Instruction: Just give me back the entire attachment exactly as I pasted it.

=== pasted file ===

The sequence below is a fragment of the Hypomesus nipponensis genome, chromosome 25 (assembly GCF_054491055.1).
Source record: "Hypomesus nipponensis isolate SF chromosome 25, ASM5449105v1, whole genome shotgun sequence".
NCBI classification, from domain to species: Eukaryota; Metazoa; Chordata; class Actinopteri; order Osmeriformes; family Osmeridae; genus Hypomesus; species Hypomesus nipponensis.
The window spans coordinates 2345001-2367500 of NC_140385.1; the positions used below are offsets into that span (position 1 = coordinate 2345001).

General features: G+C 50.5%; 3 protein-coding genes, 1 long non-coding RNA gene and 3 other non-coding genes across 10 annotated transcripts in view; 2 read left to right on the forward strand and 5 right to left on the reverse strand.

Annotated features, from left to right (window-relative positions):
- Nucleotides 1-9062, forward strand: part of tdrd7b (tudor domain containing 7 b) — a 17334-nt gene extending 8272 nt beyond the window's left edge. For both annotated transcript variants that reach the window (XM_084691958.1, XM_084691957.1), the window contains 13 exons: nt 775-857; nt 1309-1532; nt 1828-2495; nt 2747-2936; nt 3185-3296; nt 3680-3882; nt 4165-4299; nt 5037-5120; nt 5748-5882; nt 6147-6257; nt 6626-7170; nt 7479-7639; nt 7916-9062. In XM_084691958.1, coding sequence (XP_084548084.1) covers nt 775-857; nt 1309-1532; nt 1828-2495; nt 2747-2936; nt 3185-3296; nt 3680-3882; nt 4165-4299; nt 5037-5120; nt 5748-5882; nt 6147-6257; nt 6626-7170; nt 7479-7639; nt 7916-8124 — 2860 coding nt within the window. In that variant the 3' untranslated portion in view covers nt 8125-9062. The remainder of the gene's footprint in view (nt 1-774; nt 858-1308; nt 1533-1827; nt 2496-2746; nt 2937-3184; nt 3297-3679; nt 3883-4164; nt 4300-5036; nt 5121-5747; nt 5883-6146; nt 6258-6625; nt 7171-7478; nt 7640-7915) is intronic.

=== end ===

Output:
The sequence below is a fragment of the Hypomesus nipponensis genome, chromosome 25 (assembly GCF_054491055.1).
Source record: "Hypomesus nipponensis isolate SF chromosome 25, ASM5449105v1, whole genome shotgun sequence".
NCBI classification, from domain to species: Eukaryota; Metazoa; Chordata; class Actinopteri; order Osmeriformes; family Osmeridae; genus Hypomesus; species Hypomesus nipponensis.
The window spans coordinates 2345001-2367500 of NC_140385.1; the positions used below are offsets into that span (position 1 = coordinate 2345001).

General features: G+C 50.5%; 3 protein-coding genes, 1 long non-coding RNA gene and 3 other non-coding genes across 10 annotated transcripts in view; 2 read left to right on the forward strand and 5 right to left on the reverse strand.

Annotated features, from left to right (window-relative positions):
- Nucleotides 1-9062, forward strand: part of tdrd7b (tudor domain containing 7 b) — a 17334-nt gene extending 8272 nt beyond the window's left edge. For both annotated transcript variants that reach the window (XM_084691958.1, XM_084691957.1), the window contains 13 exons: nt 775-857; nt 1309-1532; nt 1828-2495; nt 2747-2936; nt 3185-3296; nt 3680-3882; nt 4165-4299; nt 5037-5120; nt 5748-5882; nt 6147-6257; nt 6626-7170; nt 7479-7639; nt 7916-9062. In XM_084691958.1, coding sequence (XP_084548084.1) covers nt 775-857; nt 1309-1532; nt 1828-2495; nt 2747-2936; nt 3185-3296; nt 3680-3882; nt 4165-4299; nt 5037-5120; nt 5748-5882; nt 6147-6257; nt 6626-7170; nt 7479-7639; nt 7916-8124 — 2860 coding nt within the window. In that variant the 3' untranslated portion in view covers nt 8125-9062. The remainder of the gene's footprint in view (nt 1-774; nt 858-1308; nt 1533-1827; nt 2496-2746; nt 2937-3184; nt 3297-3679; nt 3883-4164; nt 4300-5036; nt 5121-5747; nt 5883-6146; nt 6258-6625; nt 7171-7478; nt 7640-7915) is intronic.